Strategy 2 Rewards and Recognition
Some organizations are thinking in these bad times, their employees should be grateful to have jobs at all. The fact remains that layoffs, salary freeze and budget cuts are catalysts for well-trained, talented employees to look for better opportunities elsewhere. In difficult times, organizations need to work harder on retaining talents and rewarding good performers as it is the people who will deliver the sustainable advantage. Give good employees a reason to stay on by making room for them to keep advancing their careers and to gain in experience, responsibility, remuneration and in other tangible and intangible ways. Even when you are forced to freeze base pay, you could introduce variable rewards linked to overall business performance and personal achievements. You could move employees laterally across the formal structure and let them take on new challenges in other units or sections.
Strategy 3 Increase Learning & Development
Learning and development budgets are often the first to be slashed during a downturn however managers who manage downturns well often increase these budgets during hard times. The return the organizations will get from investing in their people far outweighs the training costs. When organizations create the right environments in their departments and increases training opportunities, they will see their employees giving more voluntary effort and commitment to their work. The logic is simple: employees who are engaged by the right kind of leadership, which is clear and motivating, will feel recognised for their efforts and will give more beyond that which their job demands. The effort spreads across all levels and flows through to the bottom line.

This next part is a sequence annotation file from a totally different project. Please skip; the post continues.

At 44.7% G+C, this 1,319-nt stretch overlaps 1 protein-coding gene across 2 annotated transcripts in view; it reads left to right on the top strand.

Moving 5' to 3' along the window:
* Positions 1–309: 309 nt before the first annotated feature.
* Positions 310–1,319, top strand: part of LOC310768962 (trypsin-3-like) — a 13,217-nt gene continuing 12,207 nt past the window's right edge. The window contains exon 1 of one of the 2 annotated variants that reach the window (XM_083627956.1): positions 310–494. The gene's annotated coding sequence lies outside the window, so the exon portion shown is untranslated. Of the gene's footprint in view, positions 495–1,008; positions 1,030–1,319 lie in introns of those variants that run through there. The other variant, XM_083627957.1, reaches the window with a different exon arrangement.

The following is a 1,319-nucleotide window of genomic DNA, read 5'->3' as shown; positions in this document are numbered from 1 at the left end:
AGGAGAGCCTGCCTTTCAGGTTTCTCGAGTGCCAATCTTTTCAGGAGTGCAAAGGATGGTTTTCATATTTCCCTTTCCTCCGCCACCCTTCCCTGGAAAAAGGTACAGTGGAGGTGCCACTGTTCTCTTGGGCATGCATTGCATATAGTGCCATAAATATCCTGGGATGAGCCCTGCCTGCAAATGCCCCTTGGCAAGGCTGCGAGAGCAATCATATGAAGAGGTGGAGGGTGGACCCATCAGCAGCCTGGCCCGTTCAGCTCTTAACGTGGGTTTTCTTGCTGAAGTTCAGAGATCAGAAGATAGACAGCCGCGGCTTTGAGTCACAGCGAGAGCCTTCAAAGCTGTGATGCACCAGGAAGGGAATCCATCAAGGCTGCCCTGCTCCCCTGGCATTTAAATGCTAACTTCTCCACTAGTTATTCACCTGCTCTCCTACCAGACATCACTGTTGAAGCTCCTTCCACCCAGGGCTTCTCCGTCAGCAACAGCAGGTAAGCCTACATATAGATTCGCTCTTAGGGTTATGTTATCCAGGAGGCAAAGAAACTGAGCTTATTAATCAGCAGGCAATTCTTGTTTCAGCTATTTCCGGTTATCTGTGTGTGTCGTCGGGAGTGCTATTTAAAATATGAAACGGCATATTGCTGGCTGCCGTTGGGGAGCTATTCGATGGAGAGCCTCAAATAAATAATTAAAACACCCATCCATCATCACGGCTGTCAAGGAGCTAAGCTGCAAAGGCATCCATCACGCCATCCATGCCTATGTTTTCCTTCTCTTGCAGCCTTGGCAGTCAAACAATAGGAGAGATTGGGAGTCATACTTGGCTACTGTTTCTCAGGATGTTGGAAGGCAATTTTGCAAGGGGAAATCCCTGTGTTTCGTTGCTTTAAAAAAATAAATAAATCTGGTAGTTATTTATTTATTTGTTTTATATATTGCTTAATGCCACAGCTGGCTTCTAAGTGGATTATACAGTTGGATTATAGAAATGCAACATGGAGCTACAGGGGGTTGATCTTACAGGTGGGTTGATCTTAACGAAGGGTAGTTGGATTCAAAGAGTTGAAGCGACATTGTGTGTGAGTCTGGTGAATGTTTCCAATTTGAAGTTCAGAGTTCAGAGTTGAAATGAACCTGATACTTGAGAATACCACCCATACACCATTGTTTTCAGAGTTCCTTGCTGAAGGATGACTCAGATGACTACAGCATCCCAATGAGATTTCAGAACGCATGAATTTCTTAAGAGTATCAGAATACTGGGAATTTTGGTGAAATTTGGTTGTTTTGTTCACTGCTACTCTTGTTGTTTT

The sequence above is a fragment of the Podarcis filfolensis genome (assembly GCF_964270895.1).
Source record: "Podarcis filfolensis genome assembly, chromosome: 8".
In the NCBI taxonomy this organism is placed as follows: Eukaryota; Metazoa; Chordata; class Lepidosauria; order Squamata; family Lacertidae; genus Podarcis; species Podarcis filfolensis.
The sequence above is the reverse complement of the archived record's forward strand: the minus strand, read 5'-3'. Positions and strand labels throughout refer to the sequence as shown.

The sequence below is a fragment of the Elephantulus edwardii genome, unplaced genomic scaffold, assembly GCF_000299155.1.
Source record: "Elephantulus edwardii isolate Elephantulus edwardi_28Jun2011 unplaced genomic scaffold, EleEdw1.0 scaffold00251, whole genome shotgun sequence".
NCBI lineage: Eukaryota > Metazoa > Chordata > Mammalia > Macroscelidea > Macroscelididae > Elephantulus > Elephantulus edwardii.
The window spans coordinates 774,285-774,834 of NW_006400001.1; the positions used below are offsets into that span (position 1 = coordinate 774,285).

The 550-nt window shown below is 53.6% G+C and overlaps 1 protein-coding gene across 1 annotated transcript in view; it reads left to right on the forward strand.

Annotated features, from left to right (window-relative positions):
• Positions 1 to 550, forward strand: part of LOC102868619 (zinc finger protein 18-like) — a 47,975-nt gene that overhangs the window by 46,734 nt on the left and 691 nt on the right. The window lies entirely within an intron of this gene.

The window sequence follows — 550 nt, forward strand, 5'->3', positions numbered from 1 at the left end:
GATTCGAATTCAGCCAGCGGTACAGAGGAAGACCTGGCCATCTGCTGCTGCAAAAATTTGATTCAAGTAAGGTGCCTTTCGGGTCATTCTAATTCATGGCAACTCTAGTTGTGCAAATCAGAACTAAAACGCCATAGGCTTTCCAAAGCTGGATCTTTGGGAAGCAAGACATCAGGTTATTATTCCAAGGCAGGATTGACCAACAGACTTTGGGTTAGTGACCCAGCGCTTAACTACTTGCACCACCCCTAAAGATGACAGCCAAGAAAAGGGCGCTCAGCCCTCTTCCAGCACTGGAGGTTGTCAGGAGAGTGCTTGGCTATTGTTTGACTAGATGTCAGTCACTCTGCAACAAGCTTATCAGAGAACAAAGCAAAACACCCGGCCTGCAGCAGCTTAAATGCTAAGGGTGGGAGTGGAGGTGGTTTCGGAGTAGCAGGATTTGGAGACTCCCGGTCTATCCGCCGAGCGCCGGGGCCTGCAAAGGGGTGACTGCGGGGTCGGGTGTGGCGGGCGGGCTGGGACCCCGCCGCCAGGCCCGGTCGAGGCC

Strategy 4 Focus on what matters
While cost cutting is necessary, it can make everyone think twice before pursuing new initiatives and opportunities for investment. On the other hand, downturns are ideal opportunities to push through radical changes, re-focus your business and re-shape how you should operate your core business units. Core strategies may have lagged behind the operational aspects when businesses were doing well in favourable economic conditions. Downturns are the times when you could re-align your core business strategies with your operational model and get some legwork done so when times turned for the better you are ready for a sprint.
Strategy 5 Fix to be Lean
Get rid of duplication and waste and streamline your processes for a ‘leaner’ organizational structure in an uncertain economic climate. These approaches are crucial tools to manage tougher times and challenges without compromising quality and standards. Seek objective, external help to review work processes and service delivery systems and take immediate actions to fix work flow or sections that could be eliminated or streamlined for a leaner operation. When re-engineering your work processes create the right organizational climate to nurture the right culture and employee behaviours to increase the buying in and ensure employees are fully engaged.
I wish you all the best on your journey on the road less travelled.